The point that seems to be overlooked is that the energy systems used to drive exercise at altitude are different to those used at sea-level. Fiber recruitment is different, what the athlete experiences is different, and the specificity of the training is not appropriate for sea-level competitions. However, since physiology is not that significant for swimming performance (it is much less influential than propelling efficiency/technique), good technicians at altitude will be less apt technicians at sea-level because their techniques will be "powered" by different sets of muscle fibers in each environment.

Contrary to popular opinion, physiological parameters do not differentiate performance levels among top swimmers. This myth has been spurred by the belief that the physiological changes that take place at altitude will somehow make athletes superior in endurance performances. Although it would seem logical that some increased aerobic components would increase endurance performance, pure physiological alterations do not transfer to specific combinations of biomechanical, physiological, and psychological factors, that is, specific performance. Performance results support this interpretation. It is further supported by the emerging disenchantment with the benefits of altitude training in endurance athletes who normally compete at sea-level. More and more of them are coming down from the mountains without any detrimental affects on their performances after they have trained at sea-level. This is confirmed by the observations of Bengt Saltin when he studied Kenyan runners. Their great low-altitude runners do not go to altitude to train. They stay at low altitudes and still remain great runners.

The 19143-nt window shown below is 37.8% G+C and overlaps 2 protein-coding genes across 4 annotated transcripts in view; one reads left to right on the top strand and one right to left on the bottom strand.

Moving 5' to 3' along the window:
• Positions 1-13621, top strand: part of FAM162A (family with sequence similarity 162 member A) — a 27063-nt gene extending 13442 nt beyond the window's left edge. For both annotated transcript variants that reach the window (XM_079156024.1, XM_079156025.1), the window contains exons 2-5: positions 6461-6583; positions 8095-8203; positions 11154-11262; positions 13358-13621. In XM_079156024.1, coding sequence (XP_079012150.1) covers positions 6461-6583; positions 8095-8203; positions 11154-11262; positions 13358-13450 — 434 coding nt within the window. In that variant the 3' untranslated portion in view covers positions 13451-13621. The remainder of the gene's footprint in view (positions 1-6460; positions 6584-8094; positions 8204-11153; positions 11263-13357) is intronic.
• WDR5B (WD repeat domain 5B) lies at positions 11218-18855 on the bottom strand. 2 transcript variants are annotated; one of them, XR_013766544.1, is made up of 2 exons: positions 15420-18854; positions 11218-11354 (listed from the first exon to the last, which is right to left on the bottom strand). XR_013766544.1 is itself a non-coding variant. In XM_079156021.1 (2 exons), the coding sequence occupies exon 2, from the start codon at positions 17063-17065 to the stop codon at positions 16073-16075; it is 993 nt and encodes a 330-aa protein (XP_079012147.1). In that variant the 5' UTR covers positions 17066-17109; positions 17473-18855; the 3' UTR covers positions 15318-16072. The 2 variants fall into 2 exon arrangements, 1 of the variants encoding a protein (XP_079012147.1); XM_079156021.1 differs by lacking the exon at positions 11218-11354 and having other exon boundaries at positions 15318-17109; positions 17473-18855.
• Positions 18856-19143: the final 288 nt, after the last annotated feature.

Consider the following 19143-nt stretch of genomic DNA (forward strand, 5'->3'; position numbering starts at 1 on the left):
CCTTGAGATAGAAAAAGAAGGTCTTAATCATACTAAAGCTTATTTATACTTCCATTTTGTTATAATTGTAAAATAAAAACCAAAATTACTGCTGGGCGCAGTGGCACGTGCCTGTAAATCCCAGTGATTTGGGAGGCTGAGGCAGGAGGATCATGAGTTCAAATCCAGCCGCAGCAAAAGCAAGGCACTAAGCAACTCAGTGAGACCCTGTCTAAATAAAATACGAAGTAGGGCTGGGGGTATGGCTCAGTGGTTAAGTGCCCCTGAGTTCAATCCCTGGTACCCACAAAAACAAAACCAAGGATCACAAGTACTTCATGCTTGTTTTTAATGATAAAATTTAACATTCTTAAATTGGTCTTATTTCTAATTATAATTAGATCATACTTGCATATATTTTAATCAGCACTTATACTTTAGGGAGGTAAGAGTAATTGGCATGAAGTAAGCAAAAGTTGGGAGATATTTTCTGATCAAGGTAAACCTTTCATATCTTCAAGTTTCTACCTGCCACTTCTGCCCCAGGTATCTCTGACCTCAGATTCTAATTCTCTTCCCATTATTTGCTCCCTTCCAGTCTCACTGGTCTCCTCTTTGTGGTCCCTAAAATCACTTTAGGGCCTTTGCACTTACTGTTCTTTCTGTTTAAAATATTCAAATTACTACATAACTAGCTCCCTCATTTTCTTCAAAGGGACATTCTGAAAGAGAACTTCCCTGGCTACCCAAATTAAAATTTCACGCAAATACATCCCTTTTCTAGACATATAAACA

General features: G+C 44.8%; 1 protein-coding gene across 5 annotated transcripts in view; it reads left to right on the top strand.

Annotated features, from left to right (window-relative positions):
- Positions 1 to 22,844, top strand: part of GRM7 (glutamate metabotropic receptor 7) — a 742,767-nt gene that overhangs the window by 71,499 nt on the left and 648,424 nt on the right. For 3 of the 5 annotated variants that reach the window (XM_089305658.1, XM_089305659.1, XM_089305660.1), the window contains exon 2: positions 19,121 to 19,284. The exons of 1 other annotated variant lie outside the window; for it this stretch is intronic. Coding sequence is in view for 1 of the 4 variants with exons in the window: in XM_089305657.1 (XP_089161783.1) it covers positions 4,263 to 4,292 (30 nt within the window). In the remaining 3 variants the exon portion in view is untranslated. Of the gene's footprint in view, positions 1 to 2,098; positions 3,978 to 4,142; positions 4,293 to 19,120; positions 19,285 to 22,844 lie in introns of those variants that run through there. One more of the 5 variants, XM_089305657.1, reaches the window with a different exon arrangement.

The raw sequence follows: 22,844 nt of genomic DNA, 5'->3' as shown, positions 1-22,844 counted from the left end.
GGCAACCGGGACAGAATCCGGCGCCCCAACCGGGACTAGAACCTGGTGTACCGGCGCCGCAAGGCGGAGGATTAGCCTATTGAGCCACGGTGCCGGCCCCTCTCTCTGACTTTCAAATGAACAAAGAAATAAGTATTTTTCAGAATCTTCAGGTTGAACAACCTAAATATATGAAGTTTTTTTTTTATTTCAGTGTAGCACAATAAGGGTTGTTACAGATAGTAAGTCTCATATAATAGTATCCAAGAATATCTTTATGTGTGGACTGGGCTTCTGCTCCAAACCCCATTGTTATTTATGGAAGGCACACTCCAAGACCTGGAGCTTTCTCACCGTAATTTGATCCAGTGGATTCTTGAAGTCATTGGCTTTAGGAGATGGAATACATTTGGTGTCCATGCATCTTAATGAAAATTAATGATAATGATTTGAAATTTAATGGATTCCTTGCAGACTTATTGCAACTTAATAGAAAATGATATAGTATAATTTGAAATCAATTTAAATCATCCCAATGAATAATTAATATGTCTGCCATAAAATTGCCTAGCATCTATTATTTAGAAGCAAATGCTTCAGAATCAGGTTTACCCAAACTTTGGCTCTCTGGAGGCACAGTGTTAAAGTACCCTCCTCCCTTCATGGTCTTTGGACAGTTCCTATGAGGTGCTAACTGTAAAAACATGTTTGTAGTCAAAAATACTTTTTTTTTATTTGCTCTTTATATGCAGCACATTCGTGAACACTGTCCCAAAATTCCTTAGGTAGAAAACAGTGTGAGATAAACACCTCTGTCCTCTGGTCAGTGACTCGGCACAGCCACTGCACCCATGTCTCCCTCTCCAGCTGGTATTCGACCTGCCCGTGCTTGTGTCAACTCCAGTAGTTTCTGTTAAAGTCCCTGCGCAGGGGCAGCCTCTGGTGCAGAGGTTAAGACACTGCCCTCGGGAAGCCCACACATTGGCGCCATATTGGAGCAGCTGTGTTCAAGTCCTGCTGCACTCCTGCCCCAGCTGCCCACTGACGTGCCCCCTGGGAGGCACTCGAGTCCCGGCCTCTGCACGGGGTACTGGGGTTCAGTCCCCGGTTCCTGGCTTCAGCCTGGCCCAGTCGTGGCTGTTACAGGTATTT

Altitude training essentially causes the body to make up for the loss of aerobic energy capacity with anaerobic energy. Since most anaerobic activities are not energy-limited this extra stimulation of anaerobic mechanisms may be a good thing. Altitude training may allow a greater mobilization of anaerobic resources which is not possible at sea-level. Sprint and power athletes may benefit more from altitude training than endurance athletes. It is quizzical as to why "scientists" have only studied endurance performances when the mechanical advantages of reduced air resistance and gravitational pull might facilitate sprint and power activities more than supposed endurance benefits.

This extra anaerobic stimulation is further enhanced under the influence of anabolic steroids which allow even greater amounts of anaerobic work to be performed. Thus, drugs and altitude training may be the cause of the sensational sprint/anaerobic performances of athletes such as the Chinese short-distance swimmers. However, it does not explain the exceptional performances of Chinese distance runners. The mix of drugs and altitude training allows performance improvements to be attributed to altitude. "Benefits" from altitude training are used as an explanation to mask the more insidious chemical enhancement.

The Principle of Specificity is clear -- the atypical altitude energy responses are not conducive to performance improvements other than at similar altitudes.